That being said, MSP services can be varied especially depending on the size of the firm. So when we say that specialized knowledge typically doesn’t exist at MSPs, it’s because they serve a different set of client needs than we do, not because they’re less competent.

What Does SiFr Do?

You might be asking at this point “If your client has internal IT, what do you do?”

What we do seems to confuse a lot of prospects who’ve just found us on the internet via Google which tells me I haven’t done a good enough job with our Marketing! But honestly, I’m not surprised.

I have had many people from my network whose spouses work in IT and they cannot explain what IT does. The simple reason is that Information Technology is a very diverse set of disciplines. From Networking, Infrastructure, Cybersecurity, to Artificial Intelligence… anything that deals with technology and data, can be labelled as IT.

What we at SiFr specifically focus on is foundational IT Infrastructure, best practices, and processes. Most of our services are advice-based, meaning we don’t manage your environment, and we don’t try to sell you anything.

We are sort of like fee-for-service Financial Planners for your technology decisions. While Financial Planners may help you answer questions regarding finances such as:

  • How much do you need to save for retirement if you wanted a monthly income of X dollars?

  • When can you retire given your goals?

  • Should you put money in an RSP or TFSA?

  • How can your assets best be protected?

We help answer your technology questions such as:

  • How can I best secure my IT environment? (Hint: not by buying an anti-virus)

  • How can I reduce the number of hours I spend on X task and be more productive?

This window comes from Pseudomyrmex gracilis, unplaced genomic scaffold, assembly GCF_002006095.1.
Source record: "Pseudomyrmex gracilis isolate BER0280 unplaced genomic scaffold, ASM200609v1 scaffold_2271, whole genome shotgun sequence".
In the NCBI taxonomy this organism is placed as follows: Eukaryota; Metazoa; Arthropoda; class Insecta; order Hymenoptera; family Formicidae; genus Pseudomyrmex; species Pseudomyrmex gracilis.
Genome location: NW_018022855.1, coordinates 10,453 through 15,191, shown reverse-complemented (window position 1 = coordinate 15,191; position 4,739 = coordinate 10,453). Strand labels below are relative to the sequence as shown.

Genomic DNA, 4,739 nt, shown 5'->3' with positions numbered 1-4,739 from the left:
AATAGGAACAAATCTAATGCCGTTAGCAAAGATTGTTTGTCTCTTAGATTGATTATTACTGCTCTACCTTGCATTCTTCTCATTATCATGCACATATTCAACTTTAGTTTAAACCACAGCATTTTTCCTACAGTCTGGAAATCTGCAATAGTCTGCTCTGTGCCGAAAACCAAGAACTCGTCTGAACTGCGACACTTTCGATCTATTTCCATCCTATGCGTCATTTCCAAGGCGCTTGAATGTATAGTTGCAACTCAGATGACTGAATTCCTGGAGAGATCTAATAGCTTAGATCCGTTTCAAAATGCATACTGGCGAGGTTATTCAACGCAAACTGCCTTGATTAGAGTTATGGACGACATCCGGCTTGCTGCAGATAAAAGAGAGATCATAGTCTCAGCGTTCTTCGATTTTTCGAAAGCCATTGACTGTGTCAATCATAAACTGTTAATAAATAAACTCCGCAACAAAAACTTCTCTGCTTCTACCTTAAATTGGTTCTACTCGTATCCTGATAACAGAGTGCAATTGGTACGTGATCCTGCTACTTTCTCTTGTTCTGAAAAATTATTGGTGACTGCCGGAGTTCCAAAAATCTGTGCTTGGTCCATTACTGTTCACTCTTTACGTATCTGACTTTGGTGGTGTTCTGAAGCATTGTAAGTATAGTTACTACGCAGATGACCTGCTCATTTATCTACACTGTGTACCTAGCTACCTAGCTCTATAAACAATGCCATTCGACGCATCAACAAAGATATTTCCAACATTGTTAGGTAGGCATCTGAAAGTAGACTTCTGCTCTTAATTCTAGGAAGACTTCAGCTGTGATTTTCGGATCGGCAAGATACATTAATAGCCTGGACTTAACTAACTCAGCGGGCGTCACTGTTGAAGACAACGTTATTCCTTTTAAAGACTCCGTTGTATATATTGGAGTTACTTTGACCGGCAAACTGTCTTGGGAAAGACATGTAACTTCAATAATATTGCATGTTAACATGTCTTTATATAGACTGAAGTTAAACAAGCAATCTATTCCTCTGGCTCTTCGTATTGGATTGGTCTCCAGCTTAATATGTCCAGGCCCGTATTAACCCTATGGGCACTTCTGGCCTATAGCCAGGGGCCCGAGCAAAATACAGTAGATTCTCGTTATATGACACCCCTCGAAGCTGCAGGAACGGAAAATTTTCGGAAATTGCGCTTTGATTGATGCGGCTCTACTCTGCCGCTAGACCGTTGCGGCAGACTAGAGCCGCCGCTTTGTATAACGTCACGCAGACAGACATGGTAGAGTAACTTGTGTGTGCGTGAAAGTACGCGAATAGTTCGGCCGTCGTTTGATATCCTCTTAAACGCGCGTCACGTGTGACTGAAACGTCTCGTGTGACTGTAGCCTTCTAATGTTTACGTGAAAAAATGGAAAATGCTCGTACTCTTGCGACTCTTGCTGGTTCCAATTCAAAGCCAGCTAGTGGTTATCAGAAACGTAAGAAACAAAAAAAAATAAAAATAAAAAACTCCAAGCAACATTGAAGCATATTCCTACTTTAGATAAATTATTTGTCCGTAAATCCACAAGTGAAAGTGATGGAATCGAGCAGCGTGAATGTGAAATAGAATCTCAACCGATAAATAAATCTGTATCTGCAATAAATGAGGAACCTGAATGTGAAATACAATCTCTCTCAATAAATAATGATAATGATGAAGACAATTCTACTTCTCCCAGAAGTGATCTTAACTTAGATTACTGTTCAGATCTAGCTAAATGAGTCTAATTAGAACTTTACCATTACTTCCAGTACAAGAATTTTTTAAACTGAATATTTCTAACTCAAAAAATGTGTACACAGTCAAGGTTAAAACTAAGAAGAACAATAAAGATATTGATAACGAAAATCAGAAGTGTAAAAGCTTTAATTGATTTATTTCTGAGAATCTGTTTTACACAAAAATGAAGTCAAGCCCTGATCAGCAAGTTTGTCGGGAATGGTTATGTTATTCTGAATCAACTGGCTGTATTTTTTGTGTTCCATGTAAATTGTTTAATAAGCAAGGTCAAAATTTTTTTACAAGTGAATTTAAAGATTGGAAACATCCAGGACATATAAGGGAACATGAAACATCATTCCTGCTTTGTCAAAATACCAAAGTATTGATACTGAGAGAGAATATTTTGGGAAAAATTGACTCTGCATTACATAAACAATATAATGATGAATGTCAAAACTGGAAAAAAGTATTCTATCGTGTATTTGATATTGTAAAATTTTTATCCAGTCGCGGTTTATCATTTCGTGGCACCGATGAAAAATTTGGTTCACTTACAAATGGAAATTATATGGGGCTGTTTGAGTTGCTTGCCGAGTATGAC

• Where should I focus my near-term IT investments and efforts?

  • Is Cloud worth it?

While Financial Planners give you a financial roadmap and best advice to direct your finances so that you can live your best life, we give you a technology roadmap and best advice so you can do your best work.

When we talk about roadmaps, just like a real map, it is forward looking and proactive. As such, our services help to reduce the number of support calls for our clients and everyone’s life gets better. Because no one enjoys being on hold listening to elevator music.

In our smaller client environments, we do occasionally help manage their endpoints. However, we do this very differently from MSPs. Instead of deploying RMM tools to centrally manage all of our clients, every single one of our client environments is a stand-alone. We do not install any management tools or agents such as SolarWinds or Keseya. Instead, each client environment would be managed independently as if there was internal IT.


Why is this better? Without an RMM tool or monitoring agent, and having an entirely independent environment means when you choose to disengage from our services there is nothing you need to uninstall. Because your security patching is handled internally, should we exit your environment, we don’t leave you with unmanaged devices whose management tools were pulled off leaving you to scramble to modify your IT processes.


As well, without an RMM tool or agent, our clients are not subject to a supply chain attack with us at the epicenter of the crisis. A breach at one client will not affect another this way.


In essence, for our small to medium-sized clients, we are their internal IT, without needing to pay for full-time staff (and all the legal compliance with HR that goes with it).

Have you ever had to make an important decision and wish you had someone knowledgeable to ask for advice? Well, that’s us when it comes to the world of IT.


So, if expert advice, proactive technology roadmap, and cost savings are what you're looking for, contact us!